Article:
The intersection of Israeli culture and politics represents a dichotomy — it shows off the best of the nation’s innovative dance, art, theater and music on a global scene, but is the source of great debate within Israel itself.
Both of those strains will be on display at UC Berkeley next week during a three-day conference entitled “Israeli Artists in Conversation with Israel.” The event, which begins Wednesday, April 5 and is hosted by the Berkeley Institute for Jewish Law and Israel Studies, will bring Israeli and American scholars and artists together to look at Israeli society through the prism of art and culture.
“It’s an area that is underserved” in the realm of Israel Studies, said conference organizer Rebecca Golbert, the institute’s executive director.
“I think that Israel Studies is often connected more with political science, and there was room for doing this in the arts and humanities. That was a goal — to look at the way art sheds different lenses on some of the pressing social, political, economic and religious questions in Israeli society.”
Israeli artists who have committed to attending the conference range from Yair Dalal, a composer, violinist and oud player; to Elad Schechter, the artistic director of dance troupe c.a.t.a.m.o.n; to documentary filmmaker Iris Zaki.
Daytime sessions will include panels and roundtable discussions, such as “Performing Religion, Gender, and Sexuality in Israel” and “Artists at the Intersection of Art an Technology.” There will be film screenings and discussions with the filmmakers on the evening of April 5, and performances the following night. There is a charge for the daytime sessions, while the evening events are free..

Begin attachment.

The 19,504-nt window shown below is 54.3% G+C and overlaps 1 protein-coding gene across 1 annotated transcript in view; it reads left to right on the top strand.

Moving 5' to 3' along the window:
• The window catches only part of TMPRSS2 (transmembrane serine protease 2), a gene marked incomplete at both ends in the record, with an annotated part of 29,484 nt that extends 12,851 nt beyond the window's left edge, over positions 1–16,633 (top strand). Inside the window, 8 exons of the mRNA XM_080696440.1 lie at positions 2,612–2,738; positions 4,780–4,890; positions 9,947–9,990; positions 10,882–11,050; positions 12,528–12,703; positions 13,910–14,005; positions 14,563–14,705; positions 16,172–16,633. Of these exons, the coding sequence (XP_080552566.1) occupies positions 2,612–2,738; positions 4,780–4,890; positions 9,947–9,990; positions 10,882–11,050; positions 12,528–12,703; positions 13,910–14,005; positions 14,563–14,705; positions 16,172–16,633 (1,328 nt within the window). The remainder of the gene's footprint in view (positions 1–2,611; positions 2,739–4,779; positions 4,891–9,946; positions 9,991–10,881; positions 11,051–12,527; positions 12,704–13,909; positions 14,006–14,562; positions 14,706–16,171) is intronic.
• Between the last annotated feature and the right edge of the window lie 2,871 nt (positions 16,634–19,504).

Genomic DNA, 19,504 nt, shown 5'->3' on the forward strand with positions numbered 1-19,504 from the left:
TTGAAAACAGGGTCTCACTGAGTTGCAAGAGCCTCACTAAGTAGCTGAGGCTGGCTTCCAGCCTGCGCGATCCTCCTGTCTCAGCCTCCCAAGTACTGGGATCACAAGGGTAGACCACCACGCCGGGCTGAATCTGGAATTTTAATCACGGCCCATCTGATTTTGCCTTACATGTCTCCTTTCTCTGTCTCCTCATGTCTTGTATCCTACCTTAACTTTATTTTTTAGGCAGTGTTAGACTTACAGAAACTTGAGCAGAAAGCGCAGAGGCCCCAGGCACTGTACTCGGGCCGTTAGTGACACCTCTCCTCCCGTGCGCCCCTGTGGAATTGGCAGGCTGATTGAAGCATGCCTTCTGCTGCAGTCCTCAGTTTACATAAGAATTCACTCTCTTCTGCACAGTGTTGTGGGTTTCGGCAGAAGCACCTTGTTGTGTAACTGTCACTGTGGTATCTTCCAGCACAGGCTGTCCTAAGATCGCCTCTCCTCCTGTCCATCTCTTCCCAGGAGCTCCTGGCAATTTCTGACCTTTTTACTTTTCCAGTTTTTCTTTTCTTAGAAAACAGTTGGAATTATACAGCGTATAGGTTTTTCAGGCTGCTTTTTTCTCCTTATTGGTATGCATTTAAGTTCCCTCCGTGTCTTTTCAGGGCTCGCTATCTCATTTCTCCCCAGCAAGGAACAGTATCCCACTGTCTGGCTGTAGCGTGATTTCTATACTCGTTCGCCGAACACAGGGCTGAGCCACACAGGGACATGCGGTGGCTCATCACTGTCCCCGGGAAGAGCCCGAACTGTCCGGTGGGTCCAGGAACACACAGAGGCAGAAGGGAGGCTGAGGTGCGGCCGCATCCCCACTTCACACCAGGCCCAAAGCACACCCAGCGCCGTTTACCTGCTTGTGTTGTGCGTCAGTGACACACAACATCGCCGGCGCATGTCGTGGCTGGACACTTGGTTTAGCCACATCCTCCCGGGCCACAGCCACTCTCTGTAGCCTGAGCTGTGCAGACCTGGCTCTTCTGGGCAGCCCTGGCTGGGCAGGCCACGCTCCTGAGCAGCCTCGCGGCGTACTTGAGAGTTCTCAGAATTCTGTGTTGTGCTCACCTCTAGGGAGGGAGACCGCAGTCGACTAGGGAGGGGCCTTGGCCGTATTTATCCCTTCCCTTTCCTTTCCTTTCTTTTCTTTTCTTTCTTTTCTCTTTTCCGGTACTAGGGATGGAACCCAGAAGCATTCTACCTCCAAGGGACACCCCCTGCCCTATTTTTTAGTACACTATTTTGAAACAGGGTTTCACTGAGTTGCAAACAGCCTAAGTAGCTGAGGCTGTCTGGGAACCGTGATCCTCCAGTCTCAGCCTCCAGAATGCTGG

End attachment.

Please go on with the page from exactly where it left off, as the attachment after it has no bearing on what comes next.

Merav Singer, a UC Berkeley ethnomusicologist who helped set up the conference, said local synagogues and arts organizations plan to send representatives to the conference.
“We’re going to be seeing how these artists see politics through the prism of their arts,” said Ben Brinner, a UC Berkeley professor of music and faculty director of the school’s Center for Jewish Studies. “Artists are potentially mobilizers, they can get under people’s skin in different ways.”
One of the issues likely to come up is the confrontation between some Israeli artists and their nation’s culture minister, Miri Regev, who has threatened to withhold government funding from performers who refuse to schedule events at Israeli settlements. She also has pushed for the right to punish acts she describes as “delegitimization of the state” — such as burning the Israeli flag during a play.
“She is seeking to control much more tightly than ever before who gets funded, and boycotting artists if they boycott settlements,” Brinner said.
Israel is a land of festivals and some of them have discussions, but I don’t think there is this kind of intense discussion across the arts like this.
Yet the conference will not be just about controversy and conflict. It also will be a chance for Israeli artists to share their ideas in an academic setting.
“It’s an opportunity for the artists themselves to have this dialogue. And it’s a way for them to see things a little differently,“ Singer said. “It’s a different context for seeing their work and seeing it juxtaposed with each other.”
Golbert said the roundtables will include artists from different media and there won’t be a set agenda with specific questions that could inhibit spontaneity, adding that “it’s kind of an artwork in itself — it has not been laid out as formal conversations.”
Such an approach, Brinner said, could give the visiting artists a chance to understand each other’s influences, and for the American observers to get a fuller taste of Israeli culture.
“Israel is a land of festivals and some of them have discussions, but I don’t think there is this kind of intense discussion across the arts like this. There’s a show-and-tell aspect to this, but hopefully it goes beyond that,” he said.
“One of the most important things this can accomplish is to open people’s eyes and give them a much broader understanding than a monochrome picture of Israel. I hope they can see things about people from Israel that they never knew before.”